We need to be very clear about what a degree is, and what training is. I lead an award named BA (Hons) Media and Communication (Web and New Media). While our graduates must be capable media workers, skills based classes are just one part of what we deliver. BCU is well positioned to deliver excellent skills-based training through short courses run at NTI and via our further education partnerships. Our undergraduate courses must of course make this sort of quality training available to students, but we must also be aware that by offering level 6 qualifications we have signed up to do certain other things.

The Bologna Process – which forms the basis of a common EU education framework – holds that a key feature of undergraduate study is that it must prepare students for postgraduate study – it must open up the route to further “second cycle” study including research degrees. The UK Quality Assurance Agency descriptors are based on the agreements of the Bologna Process. They state that at Level 6 students must:

…have developed an understanding of a complex body of knowledge, some of it at the current boundaries of an academic discipline. Through this, the holder will have developed analytical techniques and problem-solving skills that can be applied in many types of employment. The holder of such a qualification will be able to evaluate evidence, arguments and assumptions, to reach sound judgments and to communicate them effectively.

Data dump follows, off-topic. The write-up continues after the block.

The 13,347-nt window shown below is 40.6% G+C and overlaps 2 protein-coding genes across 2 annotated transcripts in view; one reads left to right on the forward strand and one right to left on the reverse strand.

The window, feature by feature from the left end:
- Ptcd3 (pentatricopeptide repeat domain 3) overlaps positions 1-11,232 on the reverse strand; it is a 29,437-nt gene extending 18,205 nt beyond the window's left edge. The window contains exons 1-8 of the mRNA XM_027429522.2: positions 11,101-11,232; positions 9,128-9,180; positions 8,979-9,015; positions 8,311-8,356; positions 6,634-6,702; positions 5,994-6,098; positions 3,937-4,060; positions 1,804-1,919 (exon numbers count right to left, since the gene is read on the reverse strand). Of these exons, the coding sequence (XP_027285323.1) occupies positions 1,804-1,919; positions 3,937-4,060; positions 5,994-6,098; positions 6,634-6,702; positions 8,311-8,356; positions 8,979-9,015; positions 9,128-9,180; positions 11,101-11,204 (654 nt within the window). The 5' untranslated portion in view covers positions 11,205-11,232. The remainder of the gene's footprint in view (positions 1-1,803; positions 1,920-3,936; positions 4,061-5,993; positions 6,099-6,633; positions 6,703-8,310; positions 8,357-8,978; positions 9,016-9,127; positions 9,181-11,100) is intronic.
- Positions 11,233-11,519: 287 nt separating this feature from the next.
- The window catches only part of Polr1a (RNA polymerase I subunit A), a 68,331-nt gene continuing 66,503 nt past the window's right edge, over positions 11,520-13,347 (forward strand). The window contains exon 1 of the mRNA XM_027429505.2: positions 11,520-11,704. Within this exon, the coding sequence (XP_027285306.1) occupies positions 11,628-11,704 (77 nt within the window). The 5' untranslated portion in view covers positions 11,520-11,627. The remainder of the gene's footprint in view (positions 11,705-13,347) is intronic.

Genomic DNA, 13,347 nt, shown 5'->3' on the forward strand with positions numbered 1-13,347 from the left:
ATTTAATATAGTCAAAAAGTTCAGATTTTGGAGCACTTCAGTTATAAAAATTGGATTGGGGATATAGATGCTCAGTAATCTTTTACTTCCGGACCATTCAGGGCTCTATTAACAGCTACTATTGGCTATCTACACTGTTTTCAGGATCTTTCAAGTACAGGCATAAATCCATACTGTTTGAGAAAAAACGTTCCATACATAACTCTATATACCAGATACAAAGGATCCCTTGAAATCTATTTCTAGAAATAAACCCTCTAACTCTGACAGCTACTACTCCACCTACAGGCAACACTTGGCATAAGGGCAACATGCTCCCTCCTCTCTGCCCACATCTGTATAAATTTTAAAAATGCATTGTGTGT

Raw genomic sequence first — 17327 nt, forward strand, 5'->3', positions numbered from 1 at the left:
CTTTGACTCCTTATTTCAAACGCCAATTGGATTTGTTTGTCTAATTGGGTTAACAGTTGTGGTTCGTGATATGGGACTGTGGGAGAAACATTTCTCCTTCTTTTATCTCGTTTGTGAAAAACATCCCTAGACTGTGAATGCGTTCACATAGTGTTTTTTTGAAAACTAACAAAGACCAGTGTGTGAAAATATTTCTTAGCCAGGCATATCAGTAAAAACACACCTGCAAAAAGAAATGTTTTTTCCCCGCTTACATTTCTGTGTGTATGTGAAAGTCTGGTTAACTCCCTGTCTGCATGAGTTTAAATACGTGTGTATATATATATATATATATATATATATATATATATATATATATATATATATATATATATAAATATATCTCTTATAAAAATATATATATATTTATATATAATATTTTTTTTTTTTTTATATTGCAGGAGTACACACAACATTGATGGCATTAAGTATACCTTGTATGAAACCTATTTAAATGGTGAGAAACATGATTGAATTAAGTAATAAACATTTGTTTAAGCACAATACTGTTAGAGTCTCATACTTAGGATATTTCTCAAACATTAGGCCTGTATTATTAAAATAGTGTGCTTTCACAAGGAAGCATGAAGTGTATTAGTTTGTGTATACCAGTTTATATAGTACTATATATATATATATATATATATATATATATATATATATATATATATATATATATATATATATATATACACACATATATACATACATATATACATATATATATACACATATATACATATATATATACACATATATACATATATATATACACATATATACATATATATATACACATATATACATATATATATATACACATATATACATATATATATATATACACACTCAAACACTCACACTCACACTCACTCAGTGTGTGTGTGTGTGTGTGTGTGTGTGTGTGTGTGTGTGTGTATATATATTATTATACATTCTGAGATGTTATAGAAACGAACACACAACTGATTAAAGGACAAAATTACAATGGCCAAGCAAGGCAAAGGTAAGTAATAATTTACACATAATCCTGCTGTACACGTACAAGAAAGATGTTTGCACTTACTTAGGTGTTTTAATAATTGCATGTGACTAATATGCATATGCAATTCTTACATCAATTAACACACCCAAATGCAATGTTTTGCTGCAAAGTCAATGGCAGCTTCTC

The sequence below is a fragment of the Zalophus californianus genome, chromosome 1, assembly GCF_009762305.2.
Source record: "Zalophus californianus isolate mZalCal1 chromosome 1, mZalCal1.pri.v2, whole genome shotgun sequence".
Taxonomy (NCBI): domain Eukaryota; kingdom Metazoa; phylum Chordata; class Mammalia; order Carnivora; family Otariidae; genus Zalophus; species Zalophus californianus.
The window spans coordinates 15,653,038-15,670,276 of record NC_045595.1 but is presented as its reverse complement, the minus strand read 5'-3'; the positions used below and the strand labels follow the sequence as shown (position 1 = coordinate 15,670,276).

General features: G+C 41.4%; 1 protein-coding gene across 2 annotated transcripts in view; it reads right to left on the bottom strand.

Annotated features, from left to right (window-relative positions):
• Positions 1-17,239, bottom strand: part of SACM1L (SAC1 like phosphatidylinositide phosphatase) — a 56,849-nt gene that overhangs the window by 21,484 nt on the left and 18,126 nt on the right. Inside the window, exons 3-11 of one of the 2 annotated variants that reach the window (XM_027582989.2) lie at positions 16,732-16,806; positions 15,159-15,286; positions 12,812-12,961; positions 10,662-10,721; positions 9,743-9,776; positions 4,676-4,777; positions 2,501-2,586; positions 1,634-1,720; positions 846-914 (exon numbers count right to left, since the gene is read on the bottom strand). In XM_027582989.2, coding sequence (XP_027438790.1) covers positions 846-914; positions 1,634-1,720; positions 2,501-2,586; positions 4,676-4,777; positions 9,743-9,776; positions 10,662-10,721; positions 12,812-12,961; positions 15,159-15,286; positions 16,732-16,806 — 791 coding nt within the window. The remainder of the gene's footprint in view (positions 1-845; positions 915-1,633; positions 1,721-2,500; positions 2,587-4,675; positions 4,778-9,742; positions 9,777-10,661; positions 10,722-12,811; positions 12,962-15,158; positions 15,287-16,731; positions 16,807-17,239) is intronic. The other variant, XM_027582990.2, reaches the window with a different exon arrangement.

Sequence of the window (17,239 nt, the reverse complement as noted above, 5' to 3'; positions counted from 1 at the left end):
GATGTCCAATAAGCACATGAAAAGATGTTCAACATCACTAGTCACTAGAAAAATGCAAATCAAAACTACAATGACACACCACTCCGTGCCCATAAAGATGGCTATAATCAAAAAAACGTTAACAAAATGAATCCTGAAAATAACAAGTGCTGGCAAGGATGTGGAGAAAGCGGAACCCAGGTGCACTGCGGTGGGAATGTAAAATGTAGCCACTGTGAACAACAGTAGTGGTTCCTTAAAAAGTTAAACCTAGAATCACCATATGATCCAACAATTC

Holders of a bachelor’s degree with honours should have the qualities needed for employment in situations requiring the exercise of personal responsibility, and decision-making in complex and unpredictable circumstances.

So while the *named* element of a degree might be considered to represent subject specific skills, the BA element denotes other higher-level skills that relate to personal qualities, effectiveness and adaptability.

There’s a real parity between what a degree should provide and what employers actually want from graduates. The International Employer Barometer study of 2007 found that, when making recruitment decisions, specific subject skills were a fairly low priority for employers; much more important were broader undergraduate skills such as analysis, planning, and general intellectual ability. Additionally employees focus on soft skills such as team work and communication skills, which are often shaped through the teaching and learning methods we use within HE; the skills employers want are actually hard to gain through desk based research and experimental play at home, via self study, as Rutledge advocates in his blog post. Additionally, the study showed that employers are largely satisfied with HE’s ability to deliver subject specific skills